PDA

View Full Version : Kill A Watt



alohatim
August 16th, 2008, 09:34 AM
I just got a Kill A Watt power meter and have been playing with it to see how much electricity all my stuff uses. It is a lot of fun to go around testing all your appliances and devices.

To find out how much stuff costs to run, you need to know your electric rate. I THOUGHT our rate was 22.5 cents per kwh. I looked at our bill and realized most of the cost is not from the use rate but by all the other charges. In July, our net usage was 647 kwh for a $312 bill. Only $118 that was due to the direct metered usage. I took the total bill and divided by the kwh used and got 48 cents per kwh. I checked the past months and noticed that since Oct '07 (37 cents) the rate has steadily been increasing.

We use Kaua'i Island Utililty Cooperative for power. I was curious what HECO users pay. Is it close to 48 cents/kwh?

I think I need to add more solar panels to the roof or conserve more. We are making about half of the electricity that we used. Since those extra charges on the bill are also related to usage, we should try to bring our net usage down to zero.

Nords
August 17th, 2008, 11:13 AM
I just got a Kill A Watt power meter and have been playing with it to see how much electricity all my stuff uses. It is a lot of fun to go around testing all your appliances and devices.
I wish they made a 220v version for monitoring our electric dryer and our stove/oven.


To find out how much stuff costs to run, you need to know your electric rate. I THOUGHT our rate was 22.5 cents per kwh. I looked at our bill and realized most of the cost is not from the use rate but by all the other charges. In July, our net usage was 647 kwh for a $312 bill. Only $118 that was due to the direct metered usage. I took the total bill and divided by the kwh used and got 48 cents per kwh. I checked the past months and noticed that since Oct '07 (37 cents) the rate has steadily been increasing.
We use Kaua'i Island Utililty Cooperative for power. I was curious what HECO users pay. Is it close to 48 cents/kwh?
I've been using 20.5 cents/KWHr, but I've heard more recent numbers around 25 cents/KWHr. Here's the "Average Electric Rates" (http://www.heco.com/portal/site/heco/menuitem.508576f78baa14340b4c0610c510b1ca/?vgnextoid=692e5e658e0fc010VgnVCM1000008119fea9RCR D&vgnextchannel=10629349798b4110VgnVCM1000005c011bac RCRD&vgnextfmt=default&vgnextrefresh=1&level=0&ct=article) from 2007, and here's the rules:
http://www.heco.com/vcmcontent/FileScan/PDF/EnergyServices/Tarrifs/HECO/HECORatesSchR.pdf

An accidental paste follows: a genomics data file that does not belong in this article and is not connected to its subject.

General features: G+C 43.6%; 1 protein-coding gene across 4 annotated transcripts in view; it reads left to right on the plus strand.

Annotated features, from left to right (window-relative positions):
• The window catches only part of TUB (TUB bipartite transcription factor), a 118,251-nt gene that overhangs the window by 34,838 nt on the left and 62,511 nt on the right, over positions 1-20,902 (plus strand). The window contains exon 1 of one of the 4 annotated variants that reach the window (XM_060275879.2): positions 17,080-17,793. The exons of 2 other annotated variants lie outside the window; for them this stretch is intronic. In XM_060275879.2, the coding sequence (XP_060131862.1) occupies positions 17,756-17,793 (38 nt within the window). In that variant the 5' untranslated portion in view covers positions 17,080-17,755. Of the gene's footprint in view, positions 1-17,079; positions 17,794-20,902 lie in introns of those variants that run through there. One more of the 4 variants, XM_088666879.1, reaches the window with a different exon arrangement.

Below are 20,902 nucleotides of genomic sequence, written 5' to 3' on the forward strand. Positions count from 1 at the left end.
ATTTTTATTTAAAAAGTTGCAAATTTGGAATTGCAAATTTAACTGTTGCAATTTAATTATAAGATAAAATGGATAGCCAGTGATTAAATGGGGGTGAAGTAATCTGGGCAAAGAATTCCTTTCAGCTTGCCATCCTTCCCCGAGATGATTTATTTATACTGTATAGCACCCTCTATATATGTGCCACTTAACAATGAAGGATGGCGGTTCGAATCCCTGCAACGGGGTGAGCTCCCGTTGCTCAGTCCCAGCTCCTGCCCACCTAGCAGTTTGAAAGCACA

I think they leave a lot of accounting wiggle room for their PR spin. For example our July net use of 95 KWHrs had a customer charge of $8, non-fuel energy of $7.89 (8.3 cents/KWHr), base fuel energy of $8.45 (8.89 cents/KWHr), and an "energy cost adjustment" of $10.21. Together those add up to 36.3 cents/KWHr. Our total bill was $35.25 or 37.1 cents/KWHr.

And no matter how little energy is used, HECO still has a minimum $16/month charge to stay connected to their grid. So perhaps I'm really paying $19.25 net for those 95 KWhrs, or "just" 20.3 cents/KWHr-- pretty close to their 2007 "average".

On top of all that, HECO's asking to raise rates by 5.2% in 2009. There's also a pending request for time-of-use metering (one rate for 3-8 PM and a lower rate outside of 3-8 PM). I think that TOU metering will require a new electronic utility meter (instead of the analog "whirling disc" meter), but I'm not sure how it's implemented.


I think I need to add more solar panels to the roof or conserve more. We are making about half of the electricity that we used. Since those extra charges on the bill are also related to usage, we should try to bring our net usage down to zero.
The first thing we were told is that it's easier to cut consumption than it is to raise production. We've taken advantage of HECO's EnergyStar rebates (http://www.heco.com/portal/site/heco/menuitem.508576f78baa14340b4c0610c510b1ca/?vgnextoid=a2670c0ed85b2110VgnVCM1000005c011bacRCR D&vgnextchannel=6558f2b154da9010VgnVCM10000053011bac RCRD&vgnextfmt=default&vgnextrefresh=1&level=0&ct=article) on their appliances & ceiling fans, and they pay for themselves pretty quickly.

But I'd be happy to upgrade to a 5-7 kilowatt inverter (instead of our 3 KW model) and to add a few more panels...

alohatim
August 17th, 2008, 12:44 PM
But I'd be happy to upgrade to a 5-7 kilowatt inverter (instead of our 3 KW model) and to add a few more panels...

We have a 3 KW Outback system. We only have half the panels of the inverter's capacity because we were planning to add more panels each year to take better advantage of the tax credits. I was happy enough with our bill going at half capacity until those extra charges started ballooning.

Thanks for all the good info, Nord!

AlohaKine
August 17th, 2008, 12:52 PM
I left my air conditioner running for two weeks with nobody home while I was on vacation so my place would be cool when I got back.

I killed some watts.